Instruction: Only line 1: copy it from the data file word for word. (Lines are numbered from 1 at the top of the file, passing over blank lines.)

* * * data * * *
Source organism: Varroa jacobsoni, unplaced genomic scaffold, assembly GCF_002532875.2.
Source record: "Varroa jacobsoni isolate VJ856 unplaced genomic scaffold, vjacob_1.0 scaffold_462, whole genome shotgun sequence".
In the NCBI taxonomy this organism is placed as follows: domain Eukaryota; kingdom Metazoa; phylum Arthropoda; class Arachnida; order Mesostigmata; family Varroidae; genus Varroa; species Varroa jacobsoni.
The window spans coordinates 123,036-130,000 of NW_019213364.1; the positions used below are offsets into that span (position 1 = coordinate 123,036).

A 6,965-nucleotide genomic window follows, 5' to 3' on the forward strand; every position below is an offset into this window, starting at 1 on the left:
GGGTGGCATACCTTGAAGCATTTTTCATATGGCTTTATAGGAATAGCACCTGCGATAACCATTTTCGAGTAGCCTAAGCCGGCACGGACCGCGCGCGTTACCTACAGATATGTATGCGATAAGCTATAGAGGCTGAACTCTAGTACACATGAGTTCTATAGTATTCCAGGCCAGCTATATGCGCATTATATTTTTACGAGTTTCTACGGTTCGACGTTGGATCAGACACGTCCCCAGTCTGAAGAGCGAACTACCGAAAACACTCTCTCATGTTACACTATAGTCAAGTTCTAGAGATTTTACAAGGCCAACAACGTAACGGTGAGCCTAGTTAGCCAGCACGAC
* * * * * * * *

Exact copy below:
Source organism: Varroa jacobsoni, unplaced genomic scaffold, assembly GCF_002532875.2.